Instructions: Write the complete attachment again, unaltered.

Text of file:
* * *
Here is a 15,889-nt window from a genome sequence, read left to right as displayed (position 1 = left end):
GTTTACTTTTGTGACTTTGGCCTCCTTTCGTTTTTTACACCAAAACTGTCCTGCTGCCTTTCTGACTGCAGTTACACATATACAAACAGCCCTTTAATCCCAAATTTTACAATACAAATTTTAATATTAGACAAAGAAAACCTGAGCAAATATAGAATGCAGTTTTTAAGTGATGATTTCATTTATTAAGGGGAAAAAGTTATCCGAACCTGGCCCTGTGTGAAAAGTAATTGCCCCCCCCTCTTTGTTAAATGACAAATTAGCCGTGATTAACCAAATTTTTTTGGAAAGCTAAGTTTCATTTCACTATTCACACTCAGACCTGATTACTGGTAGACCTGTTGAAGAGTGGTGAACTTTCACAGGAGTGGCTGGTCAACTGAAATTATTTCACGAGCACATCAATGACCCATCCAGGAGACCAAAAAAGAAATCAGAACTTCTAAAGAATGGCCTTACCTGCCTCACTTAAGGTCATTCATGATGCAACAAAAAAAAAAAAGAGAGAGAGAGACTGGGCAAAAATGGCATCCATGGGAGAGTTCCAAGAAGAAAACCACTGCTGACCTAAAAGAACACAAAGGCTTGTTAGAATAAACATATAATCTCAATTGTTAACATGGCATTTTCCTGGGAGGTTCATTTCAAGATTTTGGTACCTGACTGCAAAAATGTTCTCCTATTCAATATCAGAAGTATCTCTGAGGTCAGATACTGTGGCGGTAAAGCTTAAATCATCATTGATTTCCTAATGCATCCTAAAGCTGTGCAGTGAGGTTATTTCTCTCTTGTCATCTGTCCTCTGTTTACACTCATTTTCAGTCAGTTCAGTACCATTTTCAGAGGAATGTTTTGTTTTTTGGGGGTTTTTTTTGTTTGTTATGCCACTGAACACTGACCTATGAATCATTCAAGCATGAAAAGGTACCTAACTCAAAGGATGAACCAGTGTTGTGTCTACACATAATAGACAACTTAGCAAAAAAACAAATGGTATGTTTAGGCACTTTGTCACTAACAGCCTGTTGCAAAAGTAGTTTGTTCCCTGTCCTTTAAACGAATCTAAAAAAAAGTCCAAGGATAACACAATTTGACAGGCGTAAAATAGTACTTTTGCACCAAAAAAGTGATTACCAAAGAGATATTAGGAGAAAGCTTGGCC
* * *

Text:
Here is a 15,889-nt window from a genome sequence, read left to right as displayed (position 1 = left end):
GTTTACTTTTGTGACTTTGGCCTCCTTTCGTTTTTTACACCAAAACTGTCCTGCTGCCTTTCTGACTGCAGTTACACATATACAAACAGCCCTTTAATCCCAAATTTTACAATACAAATTTTAATATTAGACAAAGAAAACCTGAGCAAATATAGAATGCAGTTTTTAAGTGATGATTTCATTTATTAAGGGGAAAAAGTTATCCGAACCTGGCCCTGTGTGAAAAGTAATTGCCCCCCCCTCTTTGTTAAATGACAAATTAGCCGTGATTAACCAAATTTTTTTGGAAAGCTAAGTTTCATTTCACTATTCACACTCAGACCTGATTACTGGTAGACCTGTTGAAGAGTGGTGAACTTTCACAGGAGTGGCTGGTCAACTGAAATTATTTCACGAGCACATCAATGACCCATCCAGGAGACCAAAAAAGAAATCAGAACTTCTAAAGAATGGCCTTACCTGCCTCACTTAAGGTCATTCATGATGCAACAAAAAAAAAAAAGAGAGAGAGAGACTGGGCAAAAATGGCATCCATGGGAGAGTTCCAAGAAGAAAACCACTGCTGACCTAAAAGAACACAAAGGCTTGTTAGAATAAACATATAATCTCAATTGTTAACATGGCATTTTCCTGGGAGGTTCATTTCAAGATTTTGGTACCTGACTGCAAAAATGTTCTCCTATTCAATATCAGAAGTATCTCTGAGGTCAGATACTGTGGCGGTAAAGCTTAAATCATCATTGATTTCCTAATGCATCCTAAAGCTGTGCAGTGAGGTTATTTCTCTCTTGTCATCTGTCCTCTGTTTACACTCATTTTCAGTCAGTTCAGTACCATTTTCAGAGGAATGTTTTGTTTTTTGGGGGTTTTTTTTGTTTGTTATGCCACTGAACACTGACCTATGAATCATTCAAGCATGAAAAGGTACCTAACTCAAAGGATGAACCAGTGTTGTGTCTACACATAATAGACAACTTAGCAAAAAAACAAATGGTATGTTTAGGCACTTTGTCACTAACAGCCTGTTGCAAAAGTAGTTTGTTCCCTGTCCTTTAAACGAATCTAAAAAAAAGTCCAAGGATAACACAATTTGACAGGCGTAAAATAGTACTTTTGCACCAAAAAAGTGATTACCAAAGAGATATTAGGAGAAAGCTTGGCC